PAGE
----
I suspect your fellow constituents would prefer him to ignore you rather than waste his wages answering questions that better belong being sent to Yahoo.

I think I have every right to tell my MP how I feel, and I know even from this site that a lot of savers are sick of having their savings obliterated by inflation.

I was not expecting a reply, and especially a letter. I have said I appreciate that.

However, the letter does attempt to 'fob me off' and does not address the real issues. Maybe if more people contacted their MPs, maybe we could get the message across.

I'm surprised by your attitude. Why are you on this site? Are you satisfied with house prices then, or happy with your savings losing value?

....sent to Yahoo? Don't understand.

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But savings rates are nearly always lower than the rate of inflation. That's just how it is!

To index-link your savings you need to be a little more entrepreneural. Which involves the risk of losing the lot.

When my housing fund was started some 5 years ago, the saving rate was 5.5% but inflation was between 2 and 3 percent.

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When my housing fund was started some 5 years ago, the saving rate was 5.5% but inflation was between 2 and 3 percent.

Dude, you have my sympathies. Your being robbed and it is exactly the right response, tell your MP that you are not happy about it. He says to vote with your feet and move your cash to a competitor, but they are all playing the game of giving you less than inflation, so they are taking money off you. Do you really believe them that above target inflation is only temporary and will fall below target soon? Theres the VAT increase coming soon which will result in a further fall in the purchasing power of your money which will not be reflected in the savings rates. The brave decision is to vote with your feet and reject thier currency as it is not fit for purpose. It is meant to be a store of value of your labour and it is failing to do it. You know what the alternative is and was originally.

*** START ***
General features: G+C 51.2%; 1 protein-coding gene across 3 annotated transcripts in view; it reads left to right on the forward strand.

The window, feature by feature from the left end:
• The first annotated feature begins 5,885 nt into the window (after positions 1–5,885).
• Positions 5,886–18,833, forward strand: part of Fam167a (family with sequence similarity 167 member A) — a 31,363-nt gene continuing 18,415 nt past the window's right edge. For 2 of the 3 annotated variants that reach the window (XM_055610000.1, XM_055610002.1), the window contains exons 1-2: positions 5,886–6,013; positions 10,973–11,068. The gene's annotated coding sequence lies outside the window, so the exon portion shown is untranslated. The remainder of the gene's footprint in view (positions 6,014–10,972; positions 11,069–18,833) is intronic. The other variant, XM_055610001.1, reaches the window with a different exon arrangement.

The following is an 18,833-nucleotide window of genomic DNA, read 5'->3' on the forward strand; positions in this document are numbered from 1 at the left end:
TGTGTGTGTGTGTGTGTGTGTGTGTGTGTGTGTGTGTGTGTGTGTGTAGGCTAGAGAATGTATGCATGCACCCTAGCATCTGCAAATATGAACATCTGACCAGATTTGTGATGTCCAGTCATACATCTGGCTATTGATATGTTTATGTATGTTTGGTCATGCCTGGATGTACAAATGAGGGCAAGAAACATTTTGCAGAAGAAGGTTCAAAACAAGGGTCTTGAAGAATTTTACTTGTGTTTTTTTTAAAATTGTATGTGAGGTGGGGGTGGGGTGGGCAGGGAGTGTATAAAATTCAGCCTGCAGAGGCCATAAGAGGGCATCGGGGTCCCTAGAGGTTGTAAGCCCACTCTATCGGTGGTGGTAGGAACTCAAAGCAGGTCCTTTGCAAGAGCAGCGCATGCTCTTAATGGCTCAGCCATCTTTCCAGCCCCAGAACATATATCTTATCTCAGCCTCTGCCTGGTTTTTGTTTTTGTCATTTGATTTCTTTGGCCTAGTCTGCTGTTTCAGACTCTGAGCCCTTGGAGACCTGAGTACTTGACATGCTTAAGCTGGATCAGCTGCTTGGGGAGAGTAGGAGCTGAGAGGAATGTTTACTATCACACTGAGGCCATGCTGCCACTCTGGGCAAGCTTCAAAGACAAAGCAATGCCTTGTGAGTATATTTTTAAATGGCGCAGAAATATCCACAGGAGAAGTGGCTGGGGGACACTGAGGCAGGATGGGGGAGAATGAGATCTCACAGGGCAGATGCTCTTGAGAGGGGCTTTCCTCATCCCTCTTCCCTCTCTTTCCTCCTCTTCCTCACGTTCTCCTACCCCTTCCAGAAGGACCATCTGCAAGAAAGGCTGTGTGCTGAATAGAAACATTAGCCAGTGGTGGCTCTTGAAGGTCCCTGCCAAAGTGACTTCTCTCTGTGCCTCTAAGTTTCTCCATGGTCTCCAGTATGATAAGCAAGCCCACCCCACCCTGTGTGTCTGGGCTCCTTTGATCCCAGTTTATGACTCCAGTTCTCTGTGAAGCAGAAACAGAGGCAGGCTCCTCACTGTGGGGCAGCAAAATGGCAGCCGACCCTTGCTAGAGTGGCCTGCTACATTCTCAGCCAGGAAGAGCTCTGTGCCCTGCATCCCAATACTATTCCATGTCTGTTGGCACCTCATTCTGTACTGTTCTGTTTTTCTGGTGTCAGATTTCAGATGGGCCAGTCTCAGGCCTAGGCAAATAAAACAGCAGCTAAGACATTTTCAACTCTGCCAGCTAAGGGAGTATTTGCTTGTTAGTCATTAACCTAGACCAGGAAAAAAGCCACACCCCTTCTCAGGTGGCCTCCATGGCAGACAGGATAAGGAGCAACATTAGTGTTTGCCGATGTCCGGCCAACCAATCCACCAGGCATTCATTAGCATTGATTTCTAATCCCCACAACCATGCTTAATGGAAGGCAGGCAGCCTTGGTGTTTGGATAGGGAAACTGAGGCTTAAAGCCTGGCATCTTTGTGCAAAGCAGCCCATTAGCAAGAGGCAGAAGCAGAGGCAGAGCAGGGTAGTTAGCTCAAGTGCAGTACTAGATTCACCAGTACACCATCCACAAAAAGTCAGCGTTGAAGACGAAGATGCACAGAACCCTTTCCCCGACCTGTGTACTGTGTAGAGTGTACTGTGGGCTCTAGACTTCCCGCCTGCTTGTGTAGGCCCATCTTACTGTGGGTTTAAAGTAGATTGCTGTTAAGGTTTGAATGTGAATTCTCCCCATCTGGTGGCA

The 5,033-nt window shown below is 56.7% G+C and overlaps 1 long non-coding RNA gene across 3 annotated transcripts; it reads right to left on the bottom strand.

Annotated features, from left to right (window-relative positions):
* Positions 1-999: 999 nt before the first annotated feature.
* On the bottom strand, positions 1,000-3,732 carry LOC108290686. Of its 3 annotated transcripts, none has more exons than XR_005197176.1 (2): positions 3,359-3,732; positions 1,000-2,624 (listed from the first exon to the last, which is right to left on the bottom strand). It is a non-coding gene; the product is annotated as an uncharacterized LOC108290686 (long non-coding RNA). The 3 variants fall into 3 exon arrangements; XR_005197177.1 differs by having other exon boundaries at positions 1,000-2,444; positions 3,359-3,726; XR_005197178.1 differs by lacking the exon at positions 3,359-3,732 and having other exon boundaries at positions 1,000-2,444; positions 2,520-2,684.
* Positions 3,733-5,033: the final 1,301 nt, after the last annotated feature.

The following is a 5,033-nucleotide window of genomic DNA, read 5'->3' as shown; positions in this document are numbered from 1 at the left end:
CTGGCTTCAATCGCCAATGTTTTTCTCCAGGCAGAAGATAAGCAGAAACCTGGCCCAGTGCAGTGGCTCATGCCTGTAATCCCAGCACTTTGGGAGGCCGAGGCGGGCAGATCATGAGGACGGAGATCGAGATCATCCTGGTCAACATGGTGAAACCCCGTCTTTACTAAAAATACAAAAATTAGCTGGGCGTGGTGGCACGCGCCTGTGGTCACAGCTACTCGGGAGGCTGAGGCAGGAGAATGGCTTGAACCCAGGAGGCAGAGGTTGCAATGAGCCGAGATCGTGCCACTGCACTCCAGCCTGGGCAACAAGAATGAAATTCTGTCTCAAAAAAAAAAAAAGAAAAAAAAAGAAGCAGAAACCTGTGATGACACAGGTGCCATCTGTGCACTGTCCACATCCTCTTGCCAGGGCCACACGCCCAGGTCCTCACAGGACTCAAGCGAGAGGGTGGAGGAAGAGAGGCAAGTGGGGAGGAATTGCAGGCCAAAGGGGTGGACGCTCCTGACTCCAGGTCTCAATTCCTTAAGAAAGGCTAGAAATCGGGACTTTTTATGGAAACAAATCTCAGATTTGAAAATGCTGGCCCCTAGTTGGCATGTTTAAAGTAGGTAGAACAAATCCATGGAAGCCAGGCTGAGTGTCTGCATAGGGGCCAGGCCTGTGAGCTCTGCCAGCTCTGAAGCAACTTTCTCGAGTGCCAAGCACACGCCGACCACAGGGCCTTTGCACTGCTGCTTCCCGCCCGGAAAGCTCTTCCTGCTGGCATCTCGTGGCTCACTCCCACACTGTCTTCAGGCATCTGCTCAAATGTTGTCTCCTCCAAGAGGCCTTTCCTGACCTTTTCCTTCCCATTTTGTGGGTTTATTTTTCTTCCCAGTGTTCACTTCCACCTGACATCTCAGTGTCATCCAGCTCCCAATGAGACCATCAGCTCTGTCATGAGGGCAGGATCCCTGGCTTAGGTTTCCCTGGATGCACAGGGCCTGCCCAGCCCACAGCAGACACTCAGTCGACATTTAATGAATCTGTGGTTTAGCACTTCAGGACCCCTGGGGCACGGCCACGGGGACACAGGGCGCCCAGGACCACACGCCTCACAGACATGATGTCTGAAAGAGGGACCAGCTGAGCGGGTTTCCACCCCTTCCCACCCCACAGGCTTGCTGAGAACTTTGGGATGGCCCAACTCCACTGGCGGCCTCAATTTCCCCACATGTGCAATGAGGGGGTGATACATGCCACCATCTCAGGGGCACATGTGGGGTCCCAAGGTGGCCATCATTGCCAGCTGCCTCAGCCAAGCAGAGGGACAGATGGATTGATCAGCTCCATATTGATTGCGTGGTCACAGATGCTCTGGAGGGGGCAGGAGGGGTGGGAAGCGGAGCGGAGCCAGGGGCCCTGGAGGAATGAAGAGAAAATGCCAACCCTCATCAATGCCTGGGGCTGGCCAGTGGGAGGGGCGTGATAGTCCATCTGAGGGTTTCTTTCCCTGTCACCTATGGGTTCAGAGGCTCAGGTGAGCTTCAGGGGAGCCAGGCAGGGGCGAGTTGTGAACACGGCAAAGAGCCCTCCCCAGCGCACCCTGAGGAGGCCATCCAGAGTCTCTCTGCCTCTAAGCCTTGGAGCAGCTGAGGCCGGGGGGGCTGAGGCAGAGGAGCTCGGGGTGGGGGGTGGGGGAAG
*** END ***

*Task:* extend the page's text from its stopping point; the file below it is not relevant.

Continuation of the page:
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Dude, you have my sympathies. Your being robbed and it is exactly the right response, tell your MP that you are not happy about it. He says to vote with your feet and move your cash to a competitor, but they are all playing the game of giving you less than inflation, so they are taking money off you. Do you really believe them that above target inflation is only temporary and will fall below target soon? Theres the VAT increase coming soon which will result in a further fall in the purchasing power of your money which will not be reflected in the savings rates. The brave decision is to vote with your feet and reject thier currency as it is not fit for purpose. It is meant to be a store of value of your labour and it is failing to do it. You know what the alternative is and was originally.

Well if inflation is around 3%-4%, there are savings rates around 4.5%, before tax unfortunately. You have to tie them in for 5 years though. Or there are Indian banks offering higher rates.

Real assets could be a hedge against inflation. Why not buy a house?

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I emailed my MP, regarding inflation being higher than savings rates.

This is the reply I received.

It was good of my MP to pass this on, and at least I did get a written reply.